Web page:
Multiset sum is similar to set union: sum a b contains all the elements of a and of b. (Mathematicians usually define union on multisets a little bit differently, which is why we don't use that name for this operation.) For sum we're giving you a header that does not give explicit names to the arguments. Moreover, it uses the keyword Definition instead of Fixpoint, so even if you had names for the arguments, you wouldn't be able to process them recursively. The point of stating the question this way is to encourage you to think about whether sum can be implemented in another way — perhaps by using functions that have already been defined.

Definition sum : bag bag bag :=
(* FILL IN HERE *) admit.

Example test_sum1: count 1 (sum [1,2,3] [1,4,1]) = 3.
(* FILL IN HERE *) Admitted.

Definition add (v:nat) (s:bag) : bag :=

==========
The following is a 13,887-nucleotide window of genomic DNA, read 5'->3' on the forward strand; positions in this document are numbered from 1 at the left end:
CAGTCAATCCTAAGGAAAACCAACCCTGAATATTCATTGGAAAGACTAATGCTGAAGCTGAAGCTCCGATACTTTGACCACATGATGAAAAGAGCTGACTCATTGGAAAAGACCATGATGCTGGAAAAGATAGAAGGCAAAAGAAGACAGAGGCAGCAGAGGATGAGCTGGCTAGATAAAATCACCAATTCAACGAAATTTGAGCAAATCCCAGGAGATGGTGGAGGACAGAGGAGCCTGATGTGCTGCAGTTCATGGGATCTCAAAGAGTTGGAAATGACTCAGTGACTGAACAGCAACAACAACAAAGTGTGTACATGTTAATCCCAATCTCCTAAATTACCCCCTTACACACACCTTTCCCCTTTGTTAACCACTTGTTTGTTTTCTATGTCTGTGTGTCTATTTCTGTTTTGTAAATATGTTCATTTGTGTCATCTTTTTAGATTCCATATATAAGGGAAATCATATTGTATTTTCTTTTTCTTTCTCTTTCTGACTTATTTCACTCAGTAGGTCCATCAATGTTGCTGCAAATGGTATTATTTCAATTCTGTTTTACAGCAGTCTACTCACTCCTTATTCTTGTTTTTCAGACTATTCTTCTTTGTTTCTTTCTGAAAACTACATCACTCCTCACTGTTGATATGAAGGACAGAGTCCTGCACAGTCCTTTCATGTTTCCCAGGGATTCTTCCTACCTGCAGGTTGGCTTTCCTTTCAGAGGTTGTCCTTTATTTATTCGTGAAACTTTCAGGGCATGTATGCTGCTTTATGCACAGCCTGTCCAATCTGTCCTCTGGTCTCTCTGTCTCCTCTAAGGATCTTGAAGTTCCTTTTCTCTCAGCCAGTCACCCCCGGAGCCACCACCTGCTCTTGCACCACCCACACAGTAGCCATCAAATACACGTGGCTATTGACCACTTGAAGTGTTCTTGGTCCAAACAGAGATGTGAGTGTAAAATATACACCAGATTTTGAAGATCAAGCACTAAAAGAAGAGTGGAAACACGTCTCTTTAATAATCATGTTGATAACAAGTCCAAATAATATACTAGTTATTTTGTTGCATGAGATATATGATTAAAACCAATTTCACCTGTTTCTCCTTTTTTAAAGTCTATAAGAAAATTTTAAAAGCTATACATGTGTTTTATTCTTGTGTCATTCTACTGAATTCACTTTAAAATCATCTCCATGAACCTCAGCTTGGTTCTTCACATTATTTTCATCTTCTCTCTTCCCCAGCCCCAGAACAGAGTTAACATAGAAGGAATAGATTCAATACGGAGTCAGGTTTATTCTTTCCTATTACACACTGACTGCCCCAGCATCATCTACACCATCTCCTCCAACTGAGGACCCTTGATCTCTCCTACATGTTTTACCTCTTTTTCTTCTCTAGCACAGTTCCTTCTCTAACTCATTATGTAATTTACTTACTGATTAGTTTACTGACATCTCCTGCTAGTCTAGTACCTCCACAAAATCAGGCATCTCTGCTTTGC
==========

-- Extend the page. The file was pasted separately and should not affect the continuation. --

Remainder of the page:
(* FILL IN HERE *) admit.

(* FILL IN HERE *) Admitted.
(* FILL IN HERE *) Admitted.

Definition member (v:nat) (s:bag) : bool :=
(* FILL IN HERE *) admit.

Example test_member1: member 1 [1,4,1] = true.
(* FILL IN HERE *) Admitted.
Example test_member2: member 2 [1,4,1] = false.
(* FILL IN HERE *) Admitted.

#### Exercise: 3 stars, optional (bag_more_functions)

Here are some more bag functions for you to practice with.

Fixpoint remove_one (v:nat) (s:bag) : bag :=
(* When remove_one is applied to a bag without the number to remove,
it should return the same bag unchanged. *)

(* FILL IN HERE *) admit.

Example test_remove_one1: count 5 (remove_one 5 [2,1,5,4,1]) = 0.
(* FILL IN HERE *) Admitted.
Example test_remove_one2: count 5 (remove_one 5 [2,1,4,1]) = 0.
(* FILL IN HERE *) Admitted.
Example test_remove_one3: count 4 (remove_one 5 [2,1,4,5,1,4]) = 2.
(* FILL IN HERE *) Admitted.
Example test_remove_one4:
count 5 (remove_one 5 [2,1,5,4,5,1,4]) = 1.
(* FILL IN HERE *) Admitted.

Fixpoint remove_all (v:nat) (s:bag) : bag :=
(* FILL IN HERE *) admit.

Example test_remove_all1: count 5 (remove_all 5 [2,1,5,4,1]) = 0.